Facebook Suffering Typewriter Infestation

It begins subtly.

There’s a small ad in the right-hand column from a nostalgia stock photo agency showing a guy with a pipe writing the great American novel on an ancient Underwood typeriter.

typewriterclipartA few days later, a woman is shown in a sponsored post typing her memoir, or perhaps journaling, via a somewhat more modern (but non-electric) portable.

Few people notice.

The following week, typewriters begin to appear in book promotion posts, inspirational status updates about the myth of writer’s block, and in pleas from publishers asking us to send them our best work (albeit in a DOCX file).

So far, the Centers for Disease Control appears not to have noticed the infestation.

Speculation from conspiracy fans is rife: (a) Those who distrust writers want to hypnotize us into using outmoded equipment, (b) there’s been a security breach at an Area-51 lab experimenting with sending hexed typewriters to third-world planets, (c) Somebody found an abandoned warehouse filled with typewriters and is trying to unload them on aspiring writers before they (the writers) learn there’s no place to buy typewriter ribbon.

Is Facebook’s typewriter infestation innocent nostalgia, an on-gong “Throw Back Thursday” of yesteryear images, or just a lot of overworked copywriters copying each other?


I don’t have any proof yet, but I suspect the glut of typewriters appearing on Facebook is more nefarious than we can imagine and that if you look closely at any of Nostradamus’ more obscure prophecies, you’ll see that he said this was going to happen.

If you’re a writer, run for your life.




Write down your memories for your kids. . .

…but you better have something extraordinary to say if you want to convince me a published version of those memories will be a bestseller.

When I was a kid, I read books about explorers who kept journals about where they went and what they saw. Some of them happened to know how to draw and included illustrations showing where they went and what they saw.

memoirsecretsI was just an everyday kid going to school. Nothing unique there. In spite the fact most of the people who knew me at school would describe me as nondescript, I kept logs (I liked sea stories) and journals (because guys didn’t keep diaries with hideous phrases such as “Dear Diary, Jenny looked at me in between classes today like she wished we were alone in the dark”).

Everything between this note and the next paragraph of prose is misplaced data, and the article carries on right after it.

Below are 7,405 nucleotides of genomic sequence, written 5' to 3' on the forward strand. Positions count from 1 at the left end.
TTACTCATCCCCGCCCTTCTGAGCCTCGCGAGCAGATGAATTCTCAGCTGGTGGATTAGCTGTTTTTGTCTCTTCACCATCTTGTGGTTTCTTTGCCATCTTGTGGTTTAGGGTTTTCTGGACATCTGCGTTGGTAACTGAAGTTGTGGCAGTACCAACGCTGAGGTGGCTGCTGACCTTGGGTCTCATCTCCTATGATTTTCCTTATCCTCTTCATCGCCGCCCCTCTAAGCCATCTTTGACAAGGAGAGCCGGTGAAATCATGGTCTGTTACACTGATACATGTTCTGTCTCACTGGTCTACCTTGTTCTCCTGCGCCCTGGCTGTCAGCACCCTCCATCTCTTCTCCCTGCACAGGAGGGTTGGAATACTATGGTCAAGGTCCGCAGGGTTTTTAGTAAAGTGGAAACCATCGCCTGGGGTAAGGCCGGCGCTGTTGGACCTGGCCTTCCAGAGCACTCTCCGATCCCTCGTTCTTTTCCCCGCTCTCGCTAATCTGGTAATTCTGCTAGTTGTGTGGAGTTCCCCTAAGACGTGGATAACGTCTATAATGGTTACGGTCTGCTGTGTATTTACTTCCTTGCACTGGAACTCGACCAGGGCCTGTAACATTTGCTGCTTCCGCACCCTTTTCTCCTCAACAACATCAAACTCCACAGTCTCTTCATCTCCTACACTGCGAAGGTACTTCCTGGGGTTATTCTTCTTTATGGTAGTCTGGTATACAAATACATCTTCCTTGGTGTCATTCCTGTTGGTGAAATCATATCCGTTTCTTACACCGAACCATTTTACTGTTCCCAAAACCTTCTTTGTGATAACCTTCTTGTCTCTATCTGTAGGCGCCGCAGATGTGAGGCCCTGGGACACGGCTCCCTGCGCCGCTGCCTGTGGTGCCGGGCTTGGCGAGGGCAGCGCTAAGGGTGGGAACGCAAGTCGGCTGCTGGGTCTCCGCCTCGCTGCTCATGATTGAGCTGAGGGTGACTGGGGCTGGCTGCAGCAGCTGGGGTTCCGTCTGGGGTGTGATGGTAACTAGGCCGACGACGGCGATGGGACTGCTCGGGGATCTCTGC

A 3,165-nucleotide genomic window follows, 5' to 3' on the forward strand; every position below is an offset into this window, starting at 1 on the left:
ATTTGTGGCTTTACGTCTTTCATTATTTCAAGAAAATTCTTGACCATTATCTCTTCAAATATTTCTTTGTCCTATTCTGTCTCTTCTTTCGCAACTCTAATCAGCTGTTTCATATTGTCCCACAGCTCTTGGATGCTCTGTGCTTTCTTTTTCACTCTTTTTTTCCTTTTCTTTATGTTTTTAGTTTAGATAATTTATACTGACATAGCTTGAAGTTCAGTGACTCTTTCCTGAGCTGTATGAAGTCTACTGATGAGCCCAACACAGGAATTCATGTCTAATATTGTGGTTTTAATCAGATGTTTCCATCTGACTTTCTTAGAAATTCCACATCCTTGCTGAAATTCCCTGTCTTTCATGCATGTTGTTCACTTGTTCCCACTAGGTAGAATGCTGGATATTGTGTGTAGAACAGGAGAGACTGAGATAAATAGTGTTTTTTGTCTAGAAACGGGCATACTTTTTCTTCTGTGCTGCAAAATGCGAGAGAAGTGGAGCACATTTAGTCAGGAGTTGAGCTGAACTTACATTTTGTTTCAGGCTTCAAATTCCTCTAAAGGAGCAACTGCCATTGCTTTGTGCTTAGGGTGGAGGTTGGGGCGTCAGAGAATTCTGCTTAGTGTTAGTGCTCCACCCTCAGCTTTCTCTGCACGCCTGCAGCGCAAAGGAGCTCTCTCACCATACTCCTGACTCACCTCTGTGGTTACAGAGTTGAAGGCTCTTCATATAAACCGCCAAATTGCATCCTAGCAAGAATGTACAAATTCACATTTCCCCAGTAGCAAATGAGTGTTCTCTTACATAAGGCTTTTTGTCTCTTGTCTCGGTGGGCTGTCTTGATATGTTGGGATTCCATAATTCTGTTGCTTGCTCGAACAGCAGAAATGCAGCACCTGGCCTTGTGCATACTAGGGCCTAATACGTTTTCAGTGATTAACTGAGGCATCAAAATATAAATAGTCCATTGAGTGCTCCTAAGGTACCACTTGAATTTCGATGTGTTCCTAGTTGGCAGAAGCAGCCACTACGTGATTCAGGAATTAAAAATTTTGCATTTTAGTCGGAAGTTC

The thing is, I was already too much aware of the fact that writers’ journals and private papers often got published after they were dead and (hence) unable to stop greedy heirs from trying to make a buck off stuff that was supposed to be private. Practically speaking, what this meant was that I made myself look better in my journal entries than I was.

“How will this read in the future?” I asked. This kept my journals from being the cathartic process of self-discovery modern-day advocates of journaling claim is possible. You’ll heal. You’ll change your life. You’ll grow. Maybe so, but truth wasn’t for me.

Consequently, I saved the healing/growing process for my fiction where I tell a story about somebody else while including disguised secrets about myself that I would never dare write down in a journal. These days, everybody and his/her brother is writing a memoir, including people who’re still in high school. But why?

I can’t decide whether all these memoirs by “regular people” are a service to human kind or examples of arrogance run amok.

Maybe some day my kids and your kids will be interested in some of our best true stories about life in an era that will seem very foreign to them by the time they’re reaching middle age. Maybe they’ll want to know about their family and where there ancestors came from and what it was like to live during those dark ages times when telephones were attached to the wall with a cord and didn’t show movies.

But, should you publish those memories as a book? I have no answer to this because–being 37.5% psychic–I know that the moment I say that we shouldn’t, people will come up with a hundred examples of “regular people’s” memoirs that had a great impact on the world. That can happen.

I do like the idea of continuity, the kinds of things we read about in oral history projects that give folks in later generations a sense of what life was like for people in their parents and grandparents generations. Perhaps we can provide that kind of information for our kids. Maybe they’ll never read it. We may never know.

My folks used to send a Christmas letter out every year. Years later, my brothers and I would actually find ourselves referring to these old letters because we could no longer remember what year we saw Niagara falls or when our father received an award. If I’d kept a journal, I would know all this.

If I did know it, I find it hard to imagine that thousands of people would race to the bookstore to buy even a well-edited version of that journal, along with a snappy title and a jaw-dropping cover.

An author’s fiction already contains enough secrets in it than he dares disclose any other way.


VisitingAuntRubyCoverMalcolm R. Campbell is the author of “Visiting Aunt Ruby,” and Kindle short story that he’ll swear on a stack of Bibles didn’t happen in “real life.”